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Learning SQL

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Learning SQL

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Description

Presented at PhillyDB
http://www.meetup.com/PhillyDB/events/36532262/

Transcript

  1. 1. Beginning SQL Sean Collins
  2. 2. Lesson Plan Theory Relational Algebra & Sets Practice SQL SQLite Self-Directed Learning
  3. 3. Theory Set Theory The branch of mathematics that deals with the formal properties of sets as units (without regard to the nature of their individual constituents) and the expression of other branches of mathematics in terms of sets
  4. 4. Examples Union Intersection Set-Difference
  5. 5. Union
  6. 6. Intersection
  7. 7. Set-Difference
  8. 8. Why This Is Important A whole branch of mathematics that deals with collections of items and operations. SQL is just one of many ways to describe collections of items and operations. Learning to think about data as discrete sets of items opens new possibilities, because you are given new operations to manipulate sets.
  9. 9. SQL Structured Query Language SQL is a language standard Different databases products have extra features tacked on to the language Understand the structure of the language Everything else is just syntax
  10. 10. SQLite Free and Open Source relational database LIBRARY Most SQL products are considered a “RDBMS” Relational Database Management System Which means they contain extra functionality Networking Backups Authentication Etc....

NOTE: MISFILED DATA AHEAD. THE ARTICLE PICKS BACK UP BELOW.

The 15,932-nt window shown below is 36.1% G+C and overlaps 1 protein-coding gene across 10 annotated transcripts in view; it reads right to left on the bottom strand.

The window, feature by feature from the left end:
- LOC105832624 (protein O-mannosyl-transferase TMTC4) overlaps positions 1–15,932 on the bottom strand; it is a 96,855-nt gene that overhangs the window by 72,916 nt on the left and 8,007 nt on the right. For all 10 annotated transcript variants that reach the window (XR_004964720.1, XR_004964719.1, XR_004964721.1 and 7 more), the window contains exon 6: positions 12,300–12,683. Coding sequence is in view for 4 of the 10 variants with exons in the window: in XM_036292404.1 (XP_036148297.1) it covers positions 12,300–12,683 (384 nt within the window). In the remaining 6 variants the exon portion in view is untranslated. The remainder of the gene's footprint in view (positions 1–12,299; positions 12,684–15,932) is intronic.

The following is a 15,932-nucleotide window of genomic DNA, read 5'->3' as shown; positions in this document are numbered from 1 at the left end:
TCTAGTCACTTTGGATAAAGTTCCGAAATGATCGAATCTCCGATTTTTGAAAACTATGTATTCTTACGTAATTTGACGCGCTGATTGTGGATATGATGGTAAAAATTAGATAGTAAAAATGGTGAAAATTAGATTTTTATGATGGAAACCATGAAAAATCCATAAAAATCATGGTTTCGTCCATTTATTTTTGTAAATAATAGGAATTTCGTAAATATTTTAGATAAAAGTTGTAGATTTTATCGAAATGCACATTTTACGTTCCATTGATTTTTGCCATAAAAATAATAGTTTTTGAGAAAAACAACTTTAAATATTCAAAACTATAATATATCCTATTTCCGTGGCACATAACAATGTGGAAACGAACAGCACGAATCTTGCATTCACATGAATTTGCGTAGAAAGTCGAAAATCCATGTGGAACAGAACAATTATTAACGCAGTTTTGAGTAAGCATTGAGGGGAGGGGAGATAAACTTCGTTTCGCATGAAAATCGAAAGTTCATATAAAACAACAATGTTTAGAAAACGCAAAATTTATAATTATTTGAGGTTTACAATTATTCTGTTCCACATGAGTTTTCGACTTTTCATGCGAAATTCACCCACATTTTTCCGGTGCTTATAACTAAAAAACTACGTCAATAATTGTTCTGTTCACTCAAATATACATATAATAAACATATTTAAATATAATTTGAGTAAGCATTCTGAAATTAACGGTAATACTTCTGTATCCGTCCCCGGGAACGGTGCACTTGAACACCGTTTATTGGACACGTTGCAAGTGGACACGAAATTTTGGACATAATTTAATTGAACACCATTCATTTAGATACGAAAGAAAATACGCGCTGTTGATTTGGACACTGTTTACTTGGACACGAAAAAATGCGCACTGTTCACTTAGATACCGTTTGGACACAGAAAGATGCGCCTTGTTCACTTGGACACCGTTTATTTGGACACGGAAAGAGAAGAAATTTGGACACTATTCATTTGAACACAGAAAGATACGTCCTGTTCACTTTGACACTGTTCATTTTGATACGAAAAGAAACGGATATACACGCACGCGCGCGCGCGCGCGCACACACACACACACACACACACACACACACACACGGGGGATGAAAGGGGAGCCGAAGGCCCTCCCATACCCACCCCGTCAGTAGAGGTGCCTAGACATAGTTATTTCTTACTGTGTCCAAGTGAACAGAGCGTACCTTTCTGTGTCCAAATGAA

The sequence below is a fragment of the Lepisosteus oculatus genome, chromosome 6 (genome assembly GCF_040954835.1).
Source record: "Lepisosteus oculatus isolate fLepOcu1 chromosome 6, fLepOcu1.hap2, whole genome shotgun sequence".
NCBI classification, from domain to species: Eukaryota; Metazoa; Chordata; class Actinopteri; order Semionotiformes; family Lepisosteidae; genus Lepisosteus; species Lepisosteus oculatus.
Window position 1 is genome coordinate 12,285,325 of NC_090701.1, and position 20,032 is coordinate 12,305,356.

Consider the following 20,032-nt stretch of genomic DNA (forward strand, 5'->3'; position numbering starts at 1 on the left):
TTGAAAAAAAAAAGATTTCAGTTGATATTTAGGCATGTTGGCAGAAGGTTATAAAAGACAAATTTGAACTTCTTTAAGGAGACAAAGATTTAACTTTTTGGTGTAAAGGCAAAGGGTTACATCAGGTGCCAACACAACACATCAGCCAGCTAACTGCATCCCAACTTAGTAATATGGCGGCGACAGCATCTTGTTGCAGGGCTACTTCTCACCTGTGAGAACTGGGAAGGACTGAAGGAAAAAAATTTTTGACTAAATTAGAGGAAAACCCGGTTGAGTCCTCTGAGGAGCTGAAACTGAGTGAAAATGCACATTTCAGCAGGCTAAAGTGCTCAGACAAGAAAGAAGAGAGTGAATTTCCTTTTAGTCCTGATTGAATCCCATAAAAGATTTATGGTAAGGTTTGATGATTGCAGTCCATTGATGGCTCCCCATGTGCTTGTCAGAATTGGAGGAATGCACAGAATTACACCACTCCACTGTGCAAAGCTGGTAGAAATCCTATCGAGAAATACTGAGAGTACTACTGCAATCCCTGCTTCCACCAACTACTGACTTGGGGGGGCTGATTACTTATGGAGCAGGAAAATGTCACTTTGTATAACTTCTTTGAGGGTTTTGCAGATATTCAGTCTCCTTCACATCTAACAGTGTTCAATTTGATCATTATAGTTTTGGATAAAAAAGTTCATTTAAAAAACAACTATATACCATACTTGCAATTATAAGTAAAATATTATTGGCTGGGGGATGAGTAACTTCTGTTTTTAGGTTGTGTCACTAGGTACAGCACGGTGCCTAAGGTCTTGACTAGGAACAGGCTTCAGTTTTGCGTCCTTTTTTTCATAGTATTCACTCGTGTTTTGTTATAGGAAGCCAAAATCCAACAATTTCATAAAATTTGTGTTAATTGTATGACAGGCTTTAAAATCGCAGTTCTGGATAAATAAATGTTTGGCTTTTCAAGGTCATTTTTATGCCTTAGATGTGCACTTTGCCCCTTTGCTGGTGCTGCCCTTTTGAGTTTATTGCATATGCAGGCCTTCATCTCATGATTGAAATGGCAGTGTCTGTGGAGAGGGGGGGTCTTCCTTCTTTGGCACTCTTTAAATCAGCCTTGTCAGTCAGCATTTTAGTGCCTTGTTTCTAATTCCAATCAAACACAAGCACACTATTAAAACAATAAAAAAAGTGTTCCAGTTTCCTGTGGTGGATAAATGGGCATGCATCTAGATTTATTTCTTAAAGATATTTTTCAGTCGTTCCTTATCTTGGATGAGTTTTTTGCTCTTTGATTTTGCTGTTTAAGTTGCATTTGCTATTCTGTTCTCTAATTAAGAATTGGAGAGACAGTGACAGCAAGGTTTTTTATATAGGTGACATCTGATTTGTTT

11. 11. Things We Don’t Care About. All We Want Is SQL.
  12. 12. The SQL Data Model Data in an SQL database Tables Columns Rows
  13. 13. Tables Tables are the “sets” of discourse in SQL Tables contain data of the same type. Customers in a Customer table Orders in an Order table
  14. 14. Theory To Practice Pull up all of our customers, and their orders. UNION Pull up all of our customers who have ever ordered something INTERSECTION
  15. 15. Columns Tables contain columns Columns can have different data types Dates Timestamps Integers Currency
  16. 16. Digression: Keys Most data has a unique identifier, somewhere People: Social Security Numbers Groceries: UPC/Barcodes Cars: VIN SQL has a data type to give hints to the database engine about these unique identifiers
  17. 17. Keys Typically a table will have a PRIMARY KEY Often, it is a automatically incremented integer Blog post #1 Blog post #2 ....
  18. 18. Connecting Tables (Relations) Two tables can be related through the use of FOREIGN KEYS Customer table has a primary key (customer_id) Order table has a primary key (order_id) and a column (customer) that references the customer table. The SQL database now knows about this relation.
  19. 19. Foreign Keys & Referential Integrity Foreign keys are used to enforce REFERENTIAL INTEGRITY You cannot have an order for a customer that doesn’t exist. You cannot delete a customer unless you also delete their orders.
  20. 20. SQLite Example We will now go through a hands-on exercise with SQLite and the sample database from GitHub A more complete example database can be found on the Chinook Project: http://chinookdatabase.codeplex.com/ This is listed in Lesson_04.md of the GitHub project